Russia, Iran, Turkey say Israeli strikes in Syria are ‘destabilizing’
In a joint statement Wednesday, the leaders of Iran, Russia and Turkey said Israel’s military strikes in Syria are destabilizing to the region.
The statement said the three “consider Israeli military attacks in Syria as destabilizing and violating the sovereignty and territorial integrity of this country and intensifying the tension in the region,” according to Russian news agency TASS.
The three also rejected US recognition of the Golan Heights as Israeli, saying the March 2019 decision was “a grave violation of international law and threatens regional peace and security.”
Israel has launched hundreds of strikes in Syria since the start of the civil war in 2011. It has targeted government troops, allied Iranian forces and fighters from the Lebanese Shiite terror group Hezbollah. Raids attributed to Israel earlier this week killed 15 Iranian-backed fighters in 24 hours.
Israel rarely confirms details of its operations in Syria, but says Iran’s presence in support of President Bashar Assad and Hezbollah is a threat and that it will continue its strikes. The raids are coordinated with Russia to avoid a clash between its forces, and cooperation between Moscow and Jerusalem has widely been touted by its leaders as tight, despite Russia’s alliance with Iran, Israel’s enemy, and its occasional condemnations of Israeli raids.
In a video conference Wednesday on the situation in Syria, Iran’s President Hassan Rouhani, Russia’s President Vladimir Putin and Turkish President Recep Tayyip Erdogan, who support different factions in the war there, agreed to coordinate their efforts to reduce tensions in the country, whose conflict has entered its tenth year.
The three “reiterated their determination to enhance the trilateral coordination,” said a joint statement issued at the end of the video conference between the leaders.
The declaration also “emphasized their strong commitment to the sovereignty, independence, unity and territorial integrity” of Syria.
The talks were the first since September in the so-called Astana format, talks between the three main foreign powers in the Syrian conflict.
Iran and Russia have been staunch supporters of President Bashar Assad, while Turkey has called for the ouster of his regime and backed opposition armed groups.
The conference comes at a time when Russia-Turkey relations are tense not just over Syria but also Libya, another theater of war where Moscow and Ankara support opposing fighters.
But Iran’s Foreign Minister Mohammad Javad Zarif, whose country chaired the online meeting, described the talks as “constructive.”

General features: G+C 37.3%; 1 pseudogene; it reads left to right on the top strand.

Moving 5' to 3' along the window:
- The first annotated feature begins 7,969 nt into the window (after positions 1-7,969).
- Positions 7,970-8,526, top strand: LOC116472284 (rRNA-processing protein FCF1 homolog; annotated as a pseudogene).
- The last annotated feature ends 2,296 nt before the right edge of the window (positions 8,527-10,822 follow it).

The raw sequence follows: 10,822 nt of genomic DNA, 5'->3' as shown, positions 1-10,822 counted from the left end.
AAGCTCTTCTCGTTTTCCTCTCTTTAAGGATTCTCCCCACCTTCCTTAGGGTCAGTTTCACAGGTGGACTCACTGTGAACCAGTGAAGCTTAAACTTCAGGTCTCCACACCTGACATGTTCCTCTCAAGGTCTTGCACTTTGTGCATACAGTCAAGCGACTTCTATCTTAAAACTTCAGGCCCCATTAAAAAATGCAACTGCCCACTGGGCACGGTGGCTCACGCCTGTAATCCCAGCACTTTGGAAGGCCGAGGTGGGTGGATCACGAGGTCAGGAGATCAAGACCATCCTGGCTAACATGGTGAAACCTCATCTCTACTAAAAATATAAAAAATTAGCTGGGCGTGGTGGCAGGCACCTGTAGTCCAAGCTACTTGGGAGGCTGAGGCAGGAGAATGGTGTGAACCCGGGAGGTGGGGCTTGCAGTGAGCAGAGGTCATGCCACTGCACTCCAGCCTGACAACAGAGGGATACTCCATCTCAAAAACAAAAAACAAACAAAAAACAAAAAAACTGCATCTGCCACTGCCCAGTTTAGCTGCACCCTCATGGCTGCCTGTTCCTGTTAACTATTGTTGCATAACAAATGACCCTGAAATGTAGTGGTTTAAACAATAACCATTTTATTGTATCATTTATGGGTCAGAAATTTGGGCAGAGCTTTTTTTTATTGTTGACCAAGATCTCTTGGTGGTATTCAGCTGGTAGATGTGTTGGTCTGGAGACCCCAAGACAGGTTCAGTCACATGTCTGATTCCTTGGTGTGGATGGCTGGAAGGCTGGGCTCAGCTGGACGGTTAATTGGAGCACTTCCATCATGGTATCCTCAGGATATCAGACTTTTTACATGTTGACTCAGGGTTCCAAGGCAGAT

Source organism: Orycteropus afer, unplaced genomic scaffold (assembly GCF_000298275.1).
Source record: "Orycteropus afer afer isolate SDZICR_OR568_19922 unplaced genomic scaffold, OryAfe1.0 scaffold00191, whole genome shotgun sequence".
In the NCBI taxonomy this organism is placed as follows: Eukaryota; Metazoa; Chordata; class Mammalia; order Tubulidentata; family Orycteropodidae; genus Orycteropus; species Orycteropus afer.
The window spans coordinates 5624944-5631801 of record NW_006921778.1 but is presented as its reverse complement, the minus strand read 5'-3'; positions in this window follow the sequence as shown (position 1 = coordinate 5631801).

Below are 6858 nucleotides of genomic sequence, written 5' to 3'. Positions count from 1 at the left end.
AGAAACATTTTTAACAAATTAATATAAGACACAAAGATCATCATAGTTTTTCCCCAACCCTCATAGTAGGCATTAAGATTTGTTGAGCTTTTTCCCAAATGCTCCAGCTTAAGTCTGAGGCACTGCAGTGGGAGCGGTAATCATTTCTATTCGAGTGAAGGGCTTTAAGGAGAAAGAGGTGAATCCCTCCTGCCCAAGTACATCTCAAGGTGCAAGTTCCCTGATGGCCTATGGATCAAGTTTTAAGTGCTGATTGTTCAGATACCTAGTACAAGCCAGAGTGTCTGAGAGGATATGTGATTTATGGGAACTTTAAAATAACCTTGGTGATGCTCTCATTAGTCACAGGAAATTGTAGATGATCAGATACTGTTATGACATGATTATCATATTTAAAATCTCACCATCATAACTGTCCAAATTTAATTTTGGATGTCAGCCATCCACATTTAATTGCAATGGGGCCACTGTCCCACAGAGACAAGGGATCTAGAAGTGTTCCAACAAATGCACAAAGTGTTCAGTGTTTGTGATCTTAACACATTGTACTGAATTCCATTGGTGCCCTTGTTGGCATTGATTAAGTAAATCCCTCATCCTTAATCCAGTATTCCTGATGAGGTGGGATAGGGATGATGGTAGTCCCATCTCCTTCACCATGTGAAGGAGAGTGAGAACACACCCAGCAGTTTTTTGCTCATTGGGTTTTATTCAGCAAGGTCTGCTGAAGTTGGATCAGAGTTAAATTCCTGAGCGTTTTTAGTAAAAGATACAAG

The three countries had “agreed to continue coordination… focusing on tension reduction, political process and humanitarian relief,” he tweeted.
Rouhani told the conference “the Islamic republic believes the only solution to the Syrian crisis is political and not a military solution.”
“We continue to support the inter-Syrian dialogue and underline our determination to fight the terrorism of Daesh (the Arabic acronym for the Islamic State group), al-Qaeda and other related groups,” he said.
“I emphasize that the fight against terrorism will continue until it is completely eradicated in Syria and the region in general.”
Putin raised similar concerns.
He said the objective of the conference was to analyze the situation and agree on steps “to ensure the long-term normalization in Syria.”
“Above all, it is a question of continuing the fight against international terrorism,” he said.
“The most tense situation is still being observed in territories outside the control of the Syrian army, particularly in the de-escalation zone of Idlib and in northeastern Syria.”
“We need to actively help advance an inclusive inter-Syrian dialogue,” said the Russian leader.
Idlib is held by jihadist and rebel groups, some of them backed by Turkey, which has deployed forces in several military posts in the region as part of a 2018 deal with Russia.
Putin also denounced as “illegitimate” a new raft of US sanctions against Syria.
He stressed “the negative impact of the sanctions put in place against Syria, bypassing the UN Security Council.”
The Caesar Act, which took effect in mid-June, punishes under US law any company that works with Assad.
The measures have cast a cloud over efforts to rebuild the war-ravaged country.
“Despite the call from the UN Secretary-General for easing the pressure of sanctions under pandemic conditions, Washington like Brussels decided to prolong measures against Syria,” Putin told the conference.
“In addition, new sanctions presumably aimed at economically suffocating Syria have been adopted.”
Erdogan said Turkey’s “fundamental priorities are to safeguard Syria’s political unity and territorial integrity, restore peace on the ground and find a lasting political solution to the conflict.”
“We will continue to do what we can to restore peace and security to our neighbor Syria as soon as possible,” said the Turkish president.
As well as Idlib, Turkey also controls a stretch of territory along its border in neighboring Aleppo province following a series of military offensives since 2016.
The conflict in Syria has killed more than 380,000 people and displaced millions.